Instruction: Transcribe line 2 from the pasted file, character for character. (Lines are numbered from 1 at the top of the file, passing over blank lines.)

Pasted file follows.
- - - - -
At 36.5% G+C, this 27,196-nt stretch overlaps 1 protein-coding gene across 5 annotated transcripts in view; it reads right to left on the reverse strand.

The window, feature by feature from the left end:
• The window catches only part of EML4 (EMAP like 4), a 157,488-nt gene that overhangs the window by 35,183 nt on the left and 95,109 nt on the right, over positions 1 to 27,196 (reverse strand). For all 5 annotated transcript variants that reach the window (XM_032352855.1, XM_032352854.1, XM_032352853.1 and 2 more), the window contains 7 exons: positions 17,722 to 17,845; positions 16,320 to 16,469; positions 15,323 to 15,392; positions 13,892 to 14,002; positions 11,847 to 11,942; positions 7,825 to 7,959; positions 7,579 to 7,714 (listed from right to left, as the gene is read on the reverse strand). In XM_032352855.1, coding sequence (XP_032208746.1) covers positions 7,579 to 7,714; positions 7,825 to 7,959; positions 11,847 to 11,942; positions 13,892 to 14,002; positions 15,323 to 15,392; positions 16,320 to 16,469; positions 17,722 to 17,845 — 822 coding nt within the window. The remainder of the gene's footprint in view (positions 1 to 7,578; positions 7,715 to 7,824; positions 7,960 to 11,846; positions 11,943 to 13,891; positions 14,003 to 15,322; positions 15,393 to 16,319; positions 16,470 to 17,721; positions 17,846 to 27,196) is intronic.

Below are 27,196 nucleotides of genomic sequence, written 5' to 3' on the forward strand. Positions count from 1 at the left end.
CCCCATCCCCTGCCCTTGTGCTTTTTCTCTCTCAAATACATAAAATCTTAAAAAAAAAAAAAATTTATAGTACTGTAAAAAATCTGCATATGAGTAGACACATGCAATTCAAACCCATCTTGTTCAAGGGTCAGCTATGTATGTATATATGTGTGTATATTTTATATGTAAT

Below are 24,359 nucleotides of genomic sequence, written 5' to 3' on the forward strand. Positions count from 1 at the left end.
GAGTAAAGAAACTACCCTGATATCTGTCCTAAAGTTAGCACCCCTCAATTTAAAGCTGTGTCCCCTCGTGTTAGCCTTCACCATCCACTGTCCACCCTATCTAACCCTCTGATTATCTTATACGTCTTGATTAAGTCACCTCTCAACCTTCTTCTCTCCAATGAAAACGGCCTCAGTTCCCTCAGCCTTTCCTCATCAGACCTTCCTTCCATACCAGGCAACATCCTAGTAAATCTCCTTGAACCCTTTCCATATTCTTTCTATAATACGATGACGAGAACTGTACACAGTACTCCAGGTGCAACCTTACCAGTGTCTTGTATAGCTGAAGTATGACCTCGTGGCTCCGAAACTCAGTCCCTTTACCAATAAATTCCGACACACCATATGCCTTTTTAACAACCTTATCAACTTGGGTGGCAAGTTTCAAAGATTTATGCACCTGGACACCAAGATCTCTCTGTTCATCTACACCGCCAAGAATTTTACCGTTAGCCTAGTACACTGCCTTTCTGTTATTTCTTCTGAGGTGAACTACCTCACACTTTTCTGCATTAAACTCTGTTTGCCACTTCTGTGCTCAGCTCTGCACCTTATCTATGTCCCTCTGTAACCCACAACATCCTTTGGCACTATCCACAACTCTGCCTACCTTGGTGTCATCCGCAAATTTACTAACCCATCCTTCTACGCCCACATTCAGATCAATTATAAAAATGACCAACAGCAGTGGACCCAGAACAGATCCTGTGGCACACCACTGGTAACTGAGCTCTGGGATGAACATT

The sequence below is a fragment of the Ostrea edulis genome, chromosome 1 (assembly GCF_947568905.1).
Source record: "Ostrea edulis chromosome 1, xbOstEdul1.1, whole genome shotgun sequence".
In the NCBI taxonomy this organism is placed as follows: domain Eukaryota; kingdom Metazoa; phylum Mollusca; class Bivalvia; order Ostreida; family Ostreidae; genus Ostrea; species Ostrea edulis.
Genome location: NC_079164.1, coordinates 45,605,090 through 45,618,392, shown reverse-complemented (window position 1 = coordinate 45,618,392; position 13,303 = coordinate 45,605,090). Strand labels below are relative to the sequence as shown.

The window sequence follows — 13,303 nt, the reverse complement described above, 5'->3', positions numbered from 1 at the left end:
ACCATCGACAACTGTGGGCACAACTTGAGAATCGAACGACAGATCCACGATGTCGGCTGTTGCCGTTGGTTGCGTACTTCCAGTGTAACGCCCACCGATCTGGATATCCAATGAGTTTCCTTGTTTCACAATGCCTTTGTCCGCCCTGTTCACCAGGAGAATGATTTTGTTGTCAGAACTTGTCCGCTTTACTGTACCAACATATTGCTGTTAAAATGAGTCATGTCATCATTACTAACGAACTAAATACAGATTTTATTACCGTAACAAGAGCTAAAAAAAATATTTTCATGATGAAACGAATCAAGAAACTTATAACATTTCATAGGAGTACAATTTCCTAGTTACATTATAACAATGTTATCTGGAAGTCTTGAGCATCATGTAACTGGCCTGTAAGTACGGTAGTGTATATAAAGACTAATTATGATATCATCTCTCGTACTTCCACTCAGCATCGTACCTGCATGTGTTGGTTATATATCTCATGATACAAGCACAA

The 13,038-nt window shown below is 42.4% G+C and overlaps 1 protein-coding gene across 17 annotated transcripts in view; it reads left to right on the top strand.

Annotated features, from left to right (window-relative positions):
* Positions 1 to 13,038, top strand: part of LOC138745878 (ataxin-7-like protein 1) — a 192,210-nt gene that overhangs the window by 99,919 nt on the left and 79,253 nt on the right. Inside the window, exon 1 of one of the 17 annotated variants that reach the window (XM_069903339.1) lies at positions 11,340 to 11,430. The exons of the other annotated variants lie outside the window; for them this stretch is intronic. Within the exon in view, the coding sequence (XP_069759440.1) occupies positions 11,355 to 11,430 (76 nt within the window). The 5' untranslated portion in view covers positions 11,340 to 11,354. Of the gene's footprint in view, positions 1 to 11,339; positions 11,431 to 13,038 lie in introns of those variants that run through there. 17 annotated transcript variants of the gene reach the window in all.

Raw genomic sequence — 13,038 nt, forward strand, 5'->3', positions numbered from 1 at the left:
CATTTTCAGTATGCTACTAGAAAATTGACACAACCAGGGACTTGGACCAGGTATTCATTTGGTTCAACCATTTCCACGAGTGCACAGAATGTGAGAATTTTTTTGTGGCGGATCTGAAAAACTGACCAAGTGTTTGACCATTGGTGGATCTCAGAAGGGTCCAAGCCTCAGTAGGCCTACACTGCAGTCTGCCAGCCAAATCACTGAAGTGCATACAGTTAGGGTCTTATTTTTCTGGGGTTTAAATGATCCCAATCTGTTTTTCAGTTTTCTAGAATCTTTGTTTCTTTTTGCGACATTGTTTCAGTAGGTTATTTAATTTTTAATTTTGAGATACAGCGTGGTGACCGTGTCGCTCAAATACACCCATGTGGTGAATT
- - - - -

The window, feature by feature from the left end: